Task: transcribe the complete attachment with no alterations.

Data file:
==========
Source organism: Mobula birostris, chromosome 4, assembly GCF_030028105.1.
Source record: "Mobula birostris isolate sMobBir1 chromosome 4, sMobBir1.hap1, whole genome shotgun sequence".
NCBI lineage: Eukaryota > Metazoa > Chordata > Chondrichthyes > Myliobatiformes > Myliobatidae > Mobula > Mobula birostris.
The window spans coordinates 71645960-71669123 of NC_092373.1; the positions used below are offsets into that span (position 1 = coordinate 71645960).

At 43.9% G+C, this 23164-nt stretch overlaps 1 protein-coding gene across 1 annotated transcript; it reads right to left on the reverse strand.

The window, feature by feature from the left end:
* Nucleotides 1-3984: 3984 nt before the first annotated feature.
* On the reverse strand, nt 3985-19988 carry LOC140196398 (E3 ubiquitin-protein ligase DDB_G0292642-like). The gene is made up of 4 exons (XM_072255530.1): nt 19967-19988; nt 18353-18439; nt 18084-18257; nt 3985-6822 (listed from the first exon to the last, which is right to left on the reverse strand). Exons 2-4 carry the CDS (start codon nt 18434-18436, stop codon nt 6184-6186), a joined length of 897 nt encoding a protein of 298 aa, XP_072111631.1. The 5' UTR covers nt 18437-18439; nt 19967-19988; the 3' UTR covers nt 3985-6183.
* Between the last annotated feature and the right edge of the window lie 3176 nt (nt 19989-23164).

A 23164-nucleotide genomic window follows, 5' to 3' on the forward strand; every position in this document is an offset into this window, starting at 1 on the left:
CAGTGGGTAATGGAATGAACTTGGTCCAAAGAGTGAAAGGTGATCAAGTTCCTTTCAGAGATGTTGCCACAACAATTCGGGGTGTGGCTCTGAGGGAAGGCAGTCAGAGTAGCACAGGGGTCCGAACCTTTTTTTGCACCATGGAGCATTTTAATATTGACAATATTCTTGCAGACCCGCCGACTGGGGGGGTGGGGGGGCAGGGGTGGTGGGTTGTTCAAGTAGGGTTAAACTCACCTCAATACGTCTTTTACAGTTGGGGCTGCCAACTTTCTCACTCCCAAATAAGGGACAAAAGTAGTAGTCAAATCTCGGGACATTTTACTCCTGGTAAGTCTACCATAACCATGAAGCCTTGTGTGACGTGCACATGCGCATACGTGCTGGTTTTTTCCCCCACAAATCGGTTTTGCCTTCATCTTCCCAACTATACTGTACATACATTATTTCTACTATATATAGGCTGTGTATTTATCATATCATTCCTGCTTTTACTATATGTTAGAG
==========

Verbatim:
Source organism: Mobula birostris, chromosome 4, assembly GCF_030028105.1.
Source record: "Mobula birostris isolate sMobBir1 chromosome 4, sMobBir1.hap1, whole genome shotgun sequence".
NCBI lineage: Eukaryota > Metazoa > Chordata > Chondrichthyes > Myliobatiformes > Myliobatidae > Mobula > Mobula birostris.
The window spans coordinates 71645960-71669123 of NC_092373.1; the positions used below are offsets into that span (position 1 = coordinate 71645960).

At 43.9% G+C, this 23164-nt stretch overlaps 1 protein-coding gene across 1 annotated transcript; it reads right to left on the reverse strand.

The window, feature by feature from the left end:
* Nucleotides 1-3984: 3984 nt before the first annotated feature.
* On the reverse strand, nt 3985-19988 carry LOC140196398 (E3 ubiquitin-protein ligase DDB_G0292642-like). The gene is made up of 4 exons (XM_072255530.1): nt 19967-19988; nt 18353-18439; nt 18084-18257; nt 3985-6822 (listed from the first exon to the last, which is right to left on the reverse strand). Exons 2-4 carry the CDS (start codon nt 18434-18436, stop codon nt 6184-6186), a joined length of 897 nt encoding a protein of 298 aa, XP_072111631.1. The 5' UTR covers nt 18437-18439; nt 19967-19988; the 3' UTR covers nt 3985-6183.
* Between the last annotated feature and the right edge of the window lie 3176 nt (nt 19989-23164).

A 23164-nucleotide genomic window follows, 5' to 3' on the forward strand; every position in this document is an offset into this window, starting at 1 on the left:
CAGTGGGTAATGGAATGAACTTGGTCCAAAGAGTGAAAGGTGATCAAGTTCCTTTCAGAGATGTTGCCACAACAATTCGGGGTGTGGCTCTGAGGGAAGGCAGTCAGAGTAGCACAGGGGTCCGAACCTTTTTTTGCACCATGGAGCATTTTAATATTGACAATATTCTTGCAGACCCGCCGACTGGGGGGGTGGGGGGGCAGGGGTGGTGGGTTGTTCAAGTAGGGTTAAACTCACCTCAATACGTCTTTTACAGTTGGGGCTGCCAACTTTCTCACTCCCAAATAAGGGACAAAAGTAGTAGTCAAATCTCGGGACATTTTACTCCTGGTAAGTCTACCATAACCATGAAGCCTTGTGTGACGTGCACATGCGCATACGTGCTGGTTTTTTCCCCCACAAATCGGTTTTGCCTTCATCTTCCCAACTATACTGTACATACATTATTTCTACTATATATAGGCTGTGTATTTATCATATCATTCCTGCTTTTACTATATGTTAGAG